others 6kre of such revolu-
tionists as Sord4, Saint-Si.
mnon, Ptoudhon, Stalin.,)but
because he is so little known
and so often misrepresented
- -he is by all odds the most in-
'eresting and the dne whose
-work is most timely.

1881 he fled abroad' living
in Switzerland until the out-
break of the revolution in

There he became the most
,distinguished Russian soci-
alist and a world figure.
When Lenin emerged (rom
his exile in Siberia he asso-
ciated himself with Plek-
hanov remained with him
for a decade. Plekhanov
wroth -works of philoso-
-phy and esthetics, trans-
lated the Communist Mani-
festo from German into Rus-
sian, and introduced to Eu-
rope the Russian novelist
d,, lkvtIitJranna CLrhpui-

j ,, L an revoLIu tiionary, Lrn1T"1.-
Plekhanov was born of an ,hevsky. whose book, -What
.'old noble family in the pro- is To Be Done?" inspired
vince of Tambo,. in 1857, Lenin.
studied at the Petrograd
'School of Mines, joined the In ;1900, Lenin organized
-populist movement, and at t w.o revolutionary' maga-
19 led the first great popular zines and put Plqkhanov on
demonstration in St. Peters- thie spot b9 inviting him to
'urg. When. the. populist -the board of editors. Plek-
adopted terrorism he left. hanox accepted, though ie
them, and after the assas- differed with Lenin on some
sination of 'Alexander IL in,. paxjars- In 1902, Lenin


The Statue of Liberty,
xworld-famous symbol and
landmark, will have its 65th
anniversary today, Octoberr
28. .' .
To mark the birthday an-
nitersary, the "committee of
French-speaking societies in
New York and the Ladiet
.Auxiliary of the Veterans of
.Foreign Wars, both organi-
-zations of private citizens,
.plan to hold speciall cere-
.Standing in New York
babiour at the very portal of
the Jnited States, the 305-
foot-high copper and granite
monument is as strong and.
sturdy today as in, 1886 when
President Cleveland dedicat-
ed it as a gift from the peo-
ple of France.
., Over .the years, Miss Li-
'erty 'has taken on signifi-
cance over and above com-
"meniorating Franco Ameri-
-cam friendship. She is re-

launched a more serious at- 01
tack on his mentor's position. d'
His book, also called cWhat T
Is To Be Done?n advocated io
that the party be limited to te
trained and disciplined revo- a1
lutionary conspirators. Plek-
hanov believed that this po- R,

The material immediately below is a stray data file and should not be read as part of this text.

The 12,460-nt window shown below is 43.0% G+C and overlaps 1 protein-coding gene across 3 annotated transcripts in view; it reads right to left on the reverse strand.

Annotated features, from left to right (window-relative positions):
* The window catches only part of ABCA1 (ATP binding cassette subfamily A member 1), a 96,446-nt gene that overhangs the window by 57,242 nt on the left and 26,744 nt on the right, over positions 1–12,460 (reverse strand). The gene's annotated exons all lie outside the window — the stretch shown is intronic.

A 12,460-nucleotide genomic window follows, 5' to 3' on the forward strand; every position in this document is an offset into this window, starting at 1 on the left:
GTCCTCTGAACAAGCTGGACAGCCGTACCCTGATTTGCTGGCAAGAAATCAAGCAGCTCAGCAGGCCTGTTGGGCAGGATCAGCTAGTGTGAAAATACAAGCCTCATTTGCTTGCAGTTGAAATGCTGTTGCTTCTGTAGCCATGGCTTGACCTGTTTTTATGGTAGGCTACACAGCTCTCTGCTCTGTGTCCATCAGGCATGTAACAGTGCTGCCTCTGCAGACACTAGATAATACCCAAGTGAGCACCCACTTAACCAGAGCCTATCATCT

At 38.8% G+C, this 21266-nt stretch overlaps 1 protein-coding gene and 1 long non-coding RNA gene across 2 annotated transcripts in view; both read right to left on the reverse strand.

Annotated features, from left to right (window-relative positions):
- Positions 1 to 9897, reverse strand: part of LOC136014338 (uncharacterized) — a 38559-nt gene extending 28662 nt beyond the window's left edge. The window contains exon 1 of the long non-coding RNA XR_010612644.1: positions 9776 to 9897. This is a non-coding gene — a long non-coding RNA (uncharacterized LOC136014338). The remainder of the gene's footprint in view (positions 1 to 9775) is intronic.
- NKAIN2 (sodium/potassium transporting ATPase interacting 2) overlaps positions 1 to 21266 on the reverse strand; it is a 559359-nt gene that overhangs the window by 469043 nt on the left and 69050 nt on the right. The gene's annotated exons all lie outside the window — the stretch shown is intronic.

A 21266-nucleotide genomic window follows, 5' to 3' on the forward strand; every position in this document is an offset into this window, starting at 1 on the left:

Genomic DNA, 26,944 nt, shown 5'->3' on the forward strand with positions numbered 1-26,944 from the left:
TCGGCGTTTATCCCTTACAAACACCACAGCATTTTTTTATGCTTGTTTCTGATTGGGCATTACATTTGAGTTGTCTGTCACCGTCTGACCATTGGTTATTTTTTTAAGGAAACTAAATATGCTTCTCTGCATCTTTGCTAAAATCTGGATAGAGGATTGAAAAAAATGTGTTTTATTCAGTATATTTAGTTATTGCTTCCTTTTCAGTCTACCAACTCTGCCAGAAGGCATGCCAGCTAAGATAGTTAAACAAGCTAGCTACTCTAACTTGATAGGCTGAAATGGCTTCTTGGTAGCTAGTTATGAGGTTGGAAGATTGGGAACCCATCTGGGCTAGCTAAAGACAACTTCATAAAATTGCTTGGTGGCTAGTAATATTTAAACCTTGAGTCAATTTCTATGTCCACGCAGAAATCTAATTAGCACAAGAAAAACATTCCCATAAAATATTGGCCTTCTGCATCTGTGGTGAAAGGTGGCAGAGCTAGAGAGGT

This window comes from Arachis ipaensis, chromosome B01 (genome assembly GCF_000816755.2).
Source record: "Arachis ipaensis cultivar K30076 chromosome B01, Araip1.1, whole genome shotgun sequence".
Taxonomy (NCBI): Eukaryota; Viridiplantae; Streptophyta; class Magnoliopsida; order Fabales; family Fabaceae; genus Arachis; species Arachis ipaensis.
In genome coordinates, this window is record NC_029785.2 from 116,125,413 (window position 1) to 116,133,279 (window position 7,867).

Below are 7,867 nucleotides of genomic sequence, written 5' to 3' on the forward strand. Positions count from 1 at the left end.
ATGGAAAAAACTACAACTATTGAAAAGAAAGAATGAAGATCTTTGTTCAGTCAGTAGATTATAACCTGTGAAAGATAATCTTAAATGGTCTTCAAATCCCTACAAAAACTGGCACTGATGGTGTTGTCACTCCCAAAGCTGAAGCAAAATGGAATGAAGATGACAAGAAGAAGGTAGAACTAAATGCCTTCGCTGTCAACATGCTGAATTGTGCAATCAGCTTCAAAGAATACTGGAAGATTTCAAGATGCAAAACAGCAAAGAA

sition stemmed .from Blan- ,
qui and Bakunin rather than
Trom Marx, But at the party
congress of 1903 he unex-
pectedly supported Lenin,
and Lenin won the leader-
ship of the Rpssian party.
Lenin immediately began
a purge. of Plekhanov's
friends and associates, and
Plekhanov wro.e cW7 h t
-Not To Domn iq answer to
,What Is To Be Done?,,
Lenin's book is available
everywhere.. Plekhanov's is-
not. Professor Carr's ac-"
count of it makes it seem
that Plekhanov won the ar- "
gument. He accused Lenin of
a sectarian spirit of exclu-
sion, of claiming to act in
obedience to an infallible
(Contfined -back on Page 6)

5 65th AINIVEIRSASY usual for 7,00o r. 8,00ooo visi-
D TODAY tors tGc6me..
guarded as the symbol of.the "The y 1'olisz ... "the'
freedom a n d opportunity statue attracts .mOst,
which, have ~trracted count- pepfe, espeAall-% the for'
'leWs thousands of immigrants eTign b6r ; Chief.. Guid
to these shores. Louis J. Hafier told-. au- in-
Sach year larger -numbers terviewer. As he spoke, a
of visitors make the boat trp party of Frech-Canadians
rom Manhattan to. Bedloe's stepped out of the elevator t
Islad in the Upper By. which n had carried them to
lslatd' in the Upper B~ay.
where the monument is lt the pedestal and proceeded
where the monument is IMG..- ... t" I
ed. Once a fort guarding to .imb on foot up the cir-
the harbor, the site has been cular staircase inside the f
a national shrine since 1924. statue proper to an observa- r
During the 1950-51 travel tion platform min the head...- c
year /which ended Septem- (The spirit of freedom is
ber 30, visitors from all embodied here and there's a c
over the United States and feeling of peace,, Hafner
from untold foreign coun- continued. ,-You have only
-tries totaled 591,587 an to look at the fakes of the b
all-time record. visitors to know that the ma-
The total number.of visit- jority regard the Statue of t
ors has been running well Liberty with something that V
over a half-million annual- only can be described as re- v
,ly ever since World War II, verence- s
say spokesmen for the Na- During the summer sea- t
tional-Park Service, which is son, boats bring visitors to c
in charge of the. monument, the island every half hour. o
On a good day it is nor un- The rest of. the year the fer- ri

LaTObs X4A'ti
theatre dd Veidtire
Monday 29th will, be the
opening of the new season
f' the aSociete Nationale
Art Dramatiquew at the
theatre de Verdure -Massrl-
n Coicoun with the mas-'
rpidce of Victorien Sardou
La Tosca.-
The drama tikes place in
ome during the period of
"" '



f a

Napoleonian wars and arise
the passions that devour the -
human heart: Love Jea- .
Jbusy -- Hatred Anibi-
tion. The action with its :'
multiple ,.vicissitudes .brings
about anxiety to the ,audi-.'.*
kenci-from the first to ide !
last scene. Do not 'miss tflis'
oppoituiity of seeing Jac- .
queline' .Wiener Robert.
W4son Charles de Cat .
logne Nicolas Vincent -.J
Paul Savain Ghislaiei .e
Wilson-Craan Jacques
Cassagnol, -NAD's finest c4
players.' '
Costumes of the First Emr.-'
pire. ,

The Statu' of Liberty, on ^edloe's. Island; If N^ ". '
York Hdrboro. Ceremon es rar, ig th- 65t .tB :
versary of fh"- dedication of the statue are bela ':''.
held on the Aland today. " i r '''T'
n n m " n-', ,-Aim
,VI AiP i,

Hafner estimated that 90 Liberty's torch is 35 fee
cent of those who jour- arid one inch. t ,.".